I must be a bad person for being so well-informed

Saturday, June 5th, 2021

What if I’m right?, Steve Sailer asks:

What if my way of thinking is, in general, more realistic, insightful, and reasonable than the conventional wisdom?

I dislike thinking of my concepts as an ideology. I don’t propound “Sailerism.” I lack the ambition and the ego. I am by nature a staff guy rather than a line boss. I like to think of my approach to understanding human society as one that will eventually seem obvious to everybody, so I shouldn’t claim credit now for what is simply solid empirical thinking applied to the more contentious subjects.

Instead, I like to tell myself, I should just keep coming up with more ideas that are (in declining order of importance to me) true, interesting, new, and funny. Eventually, people will notice how much better my approach to reality has been than that of the famous folks winning MacArthur genius grants and try to figure out for themselves how I do it so that everybody can do it too.

Or at least that’s what I hope.

On the other hand, it’s now 2021 and public discourse has just gotten stupider and more self-destructive over the course of my career.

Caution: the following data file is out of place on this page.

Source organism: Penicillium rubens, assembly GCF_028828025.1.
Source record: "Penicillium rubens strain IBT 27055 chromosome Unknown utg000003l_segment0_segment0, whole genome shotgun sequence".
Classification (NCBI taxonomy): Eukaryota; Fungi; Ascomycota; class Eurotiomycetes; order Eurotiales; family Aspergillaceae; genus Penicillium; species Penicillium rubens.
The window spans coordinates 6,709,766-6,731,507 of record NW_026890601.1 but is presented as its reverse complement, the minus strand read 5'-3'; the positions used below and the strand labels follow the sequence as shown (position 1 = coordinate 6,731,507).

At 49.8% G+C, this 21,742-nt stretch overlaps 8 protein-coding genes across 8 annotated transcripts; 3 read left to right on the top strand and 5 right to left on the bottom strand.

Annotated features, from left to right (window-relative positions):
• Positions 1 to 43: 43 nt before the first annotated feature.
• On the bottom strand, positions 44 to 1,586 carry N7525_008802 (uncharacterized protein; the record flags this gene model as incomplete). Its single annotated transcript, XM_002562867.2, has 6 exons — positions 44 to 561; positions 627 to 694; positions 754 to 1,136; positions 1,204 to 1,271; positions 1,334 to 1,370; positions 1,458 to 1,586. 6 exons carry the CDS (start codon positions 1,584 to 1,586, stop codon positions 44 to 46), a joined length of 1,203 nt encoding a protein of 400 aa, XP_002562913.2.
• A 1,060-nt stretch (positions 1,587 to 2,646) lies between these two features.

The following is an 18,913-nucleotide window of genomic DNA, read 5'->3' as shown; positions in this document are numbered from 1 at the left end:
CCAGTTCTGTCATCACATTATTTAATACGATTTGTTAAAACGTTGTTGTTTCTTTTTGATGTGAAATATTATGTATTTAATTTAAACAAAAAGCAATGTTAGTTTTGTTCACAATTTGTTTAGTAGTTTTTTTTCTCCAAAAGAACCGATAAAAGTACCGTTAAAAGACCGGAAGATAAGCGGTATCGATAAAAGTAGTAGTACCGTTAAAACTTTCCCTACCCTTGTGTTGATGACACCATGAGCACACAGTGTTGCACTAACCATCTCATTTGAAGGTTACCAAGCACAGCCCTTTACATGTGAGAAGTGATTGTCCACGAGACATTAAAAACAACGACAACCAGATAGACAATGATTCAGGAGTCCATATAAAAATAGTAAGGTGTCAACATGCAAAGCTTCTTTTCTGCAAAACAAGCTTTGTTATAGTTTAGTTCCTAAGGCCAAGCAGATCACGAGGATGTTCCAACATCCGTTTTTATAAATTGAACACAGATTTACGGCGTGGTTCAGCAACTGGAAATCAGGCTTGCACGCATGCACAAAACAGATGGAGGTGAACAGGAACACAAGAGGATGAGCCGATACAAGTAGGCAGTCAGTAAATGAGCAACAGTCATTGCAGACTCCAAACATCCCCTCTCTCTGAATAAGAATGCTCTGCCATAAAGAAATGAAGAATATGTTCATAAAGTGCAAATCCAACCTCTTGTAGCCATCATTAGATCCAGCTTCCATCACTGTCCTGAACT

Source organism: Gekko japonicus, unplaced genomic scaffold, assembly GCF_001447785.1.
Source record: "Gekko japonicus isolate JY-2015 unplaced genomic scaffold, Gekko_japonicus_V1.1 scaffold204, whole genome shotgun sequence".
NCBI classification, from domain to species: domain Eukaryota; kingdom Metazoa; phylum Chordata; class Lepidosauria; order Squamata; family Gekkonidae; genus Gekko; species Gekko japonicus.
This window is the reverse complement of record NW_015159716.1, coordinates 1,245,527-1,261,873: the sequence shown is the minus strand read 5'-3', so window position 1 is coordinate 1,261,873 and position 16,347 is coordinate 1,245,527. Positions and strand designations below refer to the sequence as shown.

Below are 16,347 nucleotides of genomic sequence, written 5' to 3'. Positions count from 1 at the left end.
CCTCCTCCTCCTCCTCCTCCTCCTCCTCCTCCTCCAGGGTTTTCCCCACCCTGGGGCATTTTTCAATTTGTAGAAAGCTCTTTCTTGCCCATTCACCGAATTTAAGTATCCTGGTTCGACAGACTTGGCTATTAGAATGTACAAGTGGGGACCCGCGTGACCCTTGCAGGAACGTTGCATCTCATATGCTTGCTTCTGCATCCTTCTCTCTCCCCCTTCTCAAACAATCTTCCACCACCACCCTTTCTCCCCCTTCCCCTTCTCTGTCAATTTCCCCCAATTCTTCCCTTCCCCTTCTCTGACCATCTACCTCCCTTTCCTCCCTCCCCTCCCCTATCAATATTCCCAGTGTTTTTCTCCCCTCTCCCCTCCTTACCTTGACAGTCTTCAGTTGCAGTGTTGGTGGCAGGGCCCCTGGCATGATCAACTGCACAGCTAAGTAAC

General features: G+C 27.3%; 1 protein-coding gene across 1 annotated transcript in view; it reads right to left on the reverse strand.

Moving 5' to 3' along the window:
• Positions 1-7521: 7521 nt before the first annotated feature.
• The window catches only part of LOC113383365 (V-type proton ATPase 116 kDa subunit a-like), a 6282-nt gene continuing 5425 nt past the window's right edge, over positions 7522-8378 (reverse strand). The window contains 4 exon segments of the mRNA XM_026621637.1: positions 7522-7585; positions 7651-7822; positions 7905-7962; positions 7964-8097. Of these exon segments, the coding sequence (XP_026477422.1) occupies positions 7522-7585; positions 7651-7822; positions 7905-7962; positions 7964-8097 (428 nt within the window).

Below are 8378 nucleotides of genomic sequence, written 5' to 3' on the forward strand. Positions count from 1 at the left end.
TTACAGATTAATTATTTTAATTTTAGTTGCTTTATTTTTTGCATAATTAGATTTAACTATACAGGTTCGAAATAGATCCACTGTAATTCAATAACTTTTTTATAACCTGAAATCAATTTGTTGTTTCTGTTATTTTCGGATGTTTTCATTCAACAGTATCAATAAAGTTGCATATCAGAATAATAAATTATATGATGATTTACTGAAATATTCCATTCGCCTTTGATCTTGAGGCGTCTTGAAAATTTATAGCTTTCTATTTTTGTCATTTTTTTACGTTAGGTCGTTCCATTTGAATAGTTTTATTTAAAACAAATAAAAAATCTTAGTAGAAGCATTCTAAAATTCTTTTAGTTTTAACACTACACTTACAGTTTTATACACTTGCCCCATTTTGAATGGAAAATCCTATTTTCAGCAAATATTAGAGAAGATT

Maybe that’s my fault?

What if I had just kept my mouth shut and, instead of challenging popular pundits to be honest and intelligent, I’d let them work it out for themselves? After all, while people who know me tend to find I’m an admirable individual, people who don’t know me tend to hate me.

Many pundits seem enraged over the idea that I might prove right. This tendency to personalize social science disputes has always struck me as dim-witted, but, apparently, the fear “What if Sailer is right?” is infuriating and/or terrifying to many. It’s almost as if what gets people mad is my being correct so often.

Thus, when I point out the facts, I’m often greeted with incoherent anger centering on the allegation that I must be a bad person for being so well-informed.


  1. Jackie Pratt says:

    What an ego. Gosh. Facts….. who needs em anyway?

  2. Bill Jones says:

    I have roughly this conversation with my wife about every six weeks.

  3. Bomag says:

    Seems partly the science vs. church dichotomy.

    Our installed politics is now an official church. Sailer the scientist is in danger of being silenced for blasphemy.

    Islamic nations had a flourishing natural science for a short period. Then the politicized church took over more completely and societal effort went into the equivalent of full time George Floyd worship. Results flowed.

  4. Wang Wei Lin says:

    Bill Jones,

    I say this in humor. So who’s not getting it? You or your wife? (I know the answer.)

Leave a Reply